People are pictured wearing protective face masks, amid concerns over the coronavirus disease
Infusions of antibody-rich blood plasma from people who have recovered from the coronavirus have proven effective in treating severely ill patients, Egypt's health minister said on Friday.
Hala Zayed said in a statement that recent trials had shown promising results in increasing the recovery rate of critically ill patients and lessening the need for ventilators.
She also called on those who recovered from the highly-contagious virus to head to the nearest ministry-affiliated blood transfusion center to donate plasma, 14 days after they recover.
The statement didn't provide further details on the number of recoveries from that treatment, but the ministry said last week that 30 patients had recovered after being injected with plasma extracted from the blood of recovered patients.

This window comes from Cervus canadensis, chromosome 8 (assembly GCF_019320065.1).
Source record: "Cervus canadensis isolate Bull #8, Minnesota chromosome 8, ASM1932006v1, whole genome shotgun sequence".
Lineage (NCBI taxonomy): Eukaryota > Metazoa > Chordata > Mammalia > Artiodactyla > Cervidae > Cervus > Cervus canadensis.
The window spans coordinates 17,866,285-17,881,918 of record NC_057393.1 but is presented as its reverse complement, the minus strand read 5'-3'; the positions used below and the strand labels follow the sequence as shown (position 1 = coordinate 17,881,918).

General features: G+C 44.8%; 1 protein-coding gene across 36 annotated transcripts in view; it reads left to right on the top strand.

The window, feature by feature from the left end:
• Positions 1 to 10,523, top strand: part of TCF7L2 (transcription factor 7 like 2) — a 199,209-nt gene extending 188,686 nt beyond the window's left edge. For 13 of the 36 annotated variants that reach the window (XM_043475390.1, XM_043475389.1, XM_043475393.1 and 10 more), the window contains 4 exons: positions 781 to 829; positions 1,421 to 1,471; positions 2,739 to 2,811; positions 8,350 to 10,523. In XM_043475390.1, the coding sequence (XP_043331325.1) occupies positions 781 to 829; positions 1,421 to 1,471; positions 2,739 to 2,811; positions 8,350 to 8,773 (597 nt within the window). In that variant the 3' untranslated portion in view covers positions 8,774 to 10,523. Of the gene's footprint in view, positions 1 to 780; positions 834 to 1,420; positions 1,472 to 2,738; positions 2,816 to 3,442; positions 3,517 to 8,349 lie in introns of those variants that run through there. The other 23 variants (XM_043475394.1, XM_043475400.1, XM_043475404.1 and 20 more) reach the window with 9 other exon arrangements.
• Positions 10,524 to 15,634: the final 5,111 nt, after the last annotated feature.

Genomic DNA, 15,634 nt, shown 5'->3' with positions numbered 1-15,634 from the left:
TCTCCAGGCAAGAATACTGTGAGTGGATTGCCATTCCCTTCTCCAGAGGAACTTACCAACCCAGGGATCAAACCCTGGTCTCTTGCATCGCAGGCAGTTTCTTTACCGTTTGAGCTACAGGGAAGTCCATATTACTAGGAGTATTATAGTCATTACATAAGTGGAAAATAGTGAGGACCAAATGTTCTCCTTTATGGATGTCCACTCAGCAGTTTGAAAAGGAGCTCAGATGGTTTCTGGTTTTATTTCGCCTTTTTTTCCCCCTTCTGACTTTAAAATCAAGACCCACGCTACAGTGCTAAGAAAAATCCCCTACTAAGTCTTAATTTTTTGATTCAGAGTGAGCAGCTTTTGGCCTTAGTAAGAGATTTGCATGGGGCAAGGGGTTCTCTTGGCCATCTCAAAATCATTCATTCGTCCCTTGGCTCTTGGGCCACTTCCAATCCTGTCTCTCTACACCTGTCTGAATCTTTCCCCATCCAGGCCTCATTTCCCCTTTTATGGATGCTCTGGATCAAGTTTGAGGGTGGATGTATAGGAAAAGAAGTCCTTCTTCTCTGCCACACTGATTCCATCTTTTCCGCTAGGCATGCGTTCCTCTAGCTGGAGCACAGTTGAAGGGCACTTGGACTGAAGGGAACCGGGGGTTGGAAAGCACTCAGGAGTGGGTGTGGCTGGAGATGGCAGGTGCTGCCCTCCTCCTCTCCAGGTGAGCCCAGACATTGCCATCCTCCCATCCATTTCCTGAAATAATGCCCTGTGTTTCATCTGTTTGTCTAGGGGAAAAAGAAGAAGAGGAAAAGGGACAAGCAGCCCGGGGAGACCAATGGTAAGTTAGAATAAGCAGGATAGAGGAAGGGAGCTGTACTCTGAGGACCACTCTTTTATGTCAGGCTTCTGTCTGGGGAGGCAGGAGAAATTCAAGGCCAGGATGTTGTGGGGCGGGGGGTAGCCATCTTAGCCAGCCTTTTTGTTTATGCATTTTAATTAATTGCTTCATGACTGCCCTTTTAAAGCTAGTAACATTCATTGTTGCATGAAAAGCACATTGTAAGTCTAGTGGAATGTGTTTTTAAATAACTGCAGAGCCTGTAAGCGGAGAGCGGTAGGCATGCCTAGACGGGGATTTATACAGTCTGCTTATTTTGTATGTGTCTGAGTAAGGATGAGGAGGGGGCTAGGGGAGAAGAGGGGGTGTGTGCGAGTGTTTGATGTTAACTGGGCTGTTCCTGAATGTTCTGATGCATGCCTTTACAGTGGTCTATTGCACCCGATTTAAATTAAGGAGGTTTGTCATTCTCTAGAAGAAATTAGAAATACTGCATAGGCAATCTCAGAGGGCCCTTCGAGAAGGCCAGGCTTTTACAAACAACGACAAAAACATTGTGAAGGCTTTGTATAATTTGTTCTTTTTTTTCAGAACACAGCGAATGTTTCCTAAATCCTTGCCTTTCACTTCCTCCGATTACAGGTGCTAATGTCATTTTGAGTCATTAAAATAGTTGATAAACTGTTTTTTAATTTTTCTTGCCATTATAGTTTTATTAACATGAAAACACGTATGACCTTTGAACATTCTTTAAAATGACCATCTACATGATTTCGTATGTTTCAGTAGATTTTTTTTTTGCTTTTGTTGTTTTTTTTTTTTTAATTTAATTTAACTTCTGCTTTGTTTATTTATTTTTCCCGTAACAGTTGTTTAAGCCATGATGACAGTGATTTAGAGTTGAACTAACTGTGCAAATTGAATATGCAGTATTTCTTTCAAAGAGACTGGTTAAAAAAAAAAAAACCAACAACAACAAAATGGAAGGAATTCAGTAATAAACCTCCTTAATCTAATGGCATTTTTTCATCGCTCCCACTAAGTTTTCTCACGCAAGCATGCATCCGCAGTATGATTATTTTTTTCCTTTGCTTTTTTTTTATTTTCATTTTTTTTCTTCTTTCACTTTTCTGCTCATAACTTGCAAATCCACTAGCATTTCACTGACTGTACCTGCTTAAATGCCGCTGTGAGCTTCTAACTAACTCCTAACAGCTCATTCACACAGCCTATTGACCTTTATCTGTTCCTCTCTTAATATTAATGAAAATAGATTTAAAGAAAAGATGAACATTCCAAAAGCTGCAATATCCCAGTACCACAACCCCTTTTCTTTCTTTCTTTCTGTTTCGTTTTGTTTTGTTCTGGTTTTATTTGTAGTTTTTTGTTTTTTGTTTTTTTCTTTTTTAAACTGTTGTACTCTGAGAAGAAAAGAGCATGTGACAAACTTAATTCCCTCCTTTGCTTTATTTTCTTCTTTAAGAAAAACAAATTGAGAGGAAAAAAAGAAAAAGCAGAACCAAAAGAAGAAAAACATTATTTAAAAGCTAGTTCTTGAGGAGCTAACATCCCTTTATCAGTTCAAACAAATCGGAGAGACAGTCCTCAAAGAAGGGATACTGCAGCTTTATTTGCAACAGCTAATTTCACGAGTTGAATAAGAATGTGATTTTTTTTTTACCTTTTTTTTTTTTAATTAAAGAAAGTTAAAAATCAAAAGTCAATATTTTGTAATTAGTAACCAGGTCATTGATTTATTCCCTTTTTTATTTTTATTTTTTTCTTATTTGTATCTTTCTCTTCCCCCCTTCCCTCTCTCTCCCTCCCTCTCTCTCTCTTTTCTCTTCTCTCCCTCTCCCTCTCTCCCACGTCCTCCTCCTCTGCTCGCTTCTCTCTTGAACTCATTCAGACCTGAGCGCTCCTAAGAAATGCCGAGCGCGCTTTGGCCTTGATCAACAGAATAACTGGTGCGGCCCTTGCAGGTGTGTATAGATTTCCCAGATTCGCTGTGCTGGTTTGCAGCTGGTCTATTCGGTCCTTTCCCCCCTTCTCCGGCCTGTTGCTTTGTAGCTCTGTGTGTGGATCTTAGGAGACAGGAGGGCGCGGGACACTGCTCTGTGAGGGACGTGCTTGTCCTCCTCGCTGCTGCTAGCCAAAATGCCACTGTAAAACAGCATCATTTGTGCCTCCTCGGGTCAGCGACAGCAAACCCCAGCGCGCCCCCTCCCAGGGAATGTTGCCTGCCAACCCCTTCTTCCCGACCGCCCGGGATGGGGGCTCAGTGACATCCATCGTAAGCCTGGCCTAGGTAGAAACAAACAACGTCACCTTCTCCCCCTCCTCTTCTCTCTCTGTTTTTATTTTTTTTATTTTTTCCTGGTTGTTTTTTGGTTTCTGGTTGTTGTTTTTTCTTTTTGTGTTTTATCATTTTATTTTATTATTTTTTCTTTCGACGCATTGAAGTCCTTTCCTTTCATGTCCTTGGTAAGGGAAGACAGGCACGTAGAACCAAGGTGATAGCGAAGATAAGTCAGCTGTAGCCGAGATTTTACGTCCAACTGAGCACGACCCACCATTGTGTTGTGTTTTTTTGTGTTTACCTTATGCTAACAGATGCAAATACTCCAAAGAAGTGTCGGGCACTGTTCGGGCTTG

Egypt has so far registered 31,115 coronavirus cases, 8,158 recoveries and 1,166 deaths.
The country introduced the plasma treatment trials for the first time on 30 April, just days after the US Food and Drug Administration said convalescent plasma had the potential to lessen the severity or shorten the length of illness caused by COVID-19.
According to the FDA, the plasma treatment is used only for severe and critical cases.
Plasma extracted from one recovered patient could be infused into two seriously ill patients, the health ministry spokesman has said.
Recovered patients can make their blood donations at five blood transfusion centers in five Egyptian cities: Giza, Alexandria, Minya, Luxor and Tanta.
Egypt's updated treatment protocol for coronavirus cases relies on some antiviral drugs and vitamins, according to a document released by the health ministry earlier this week.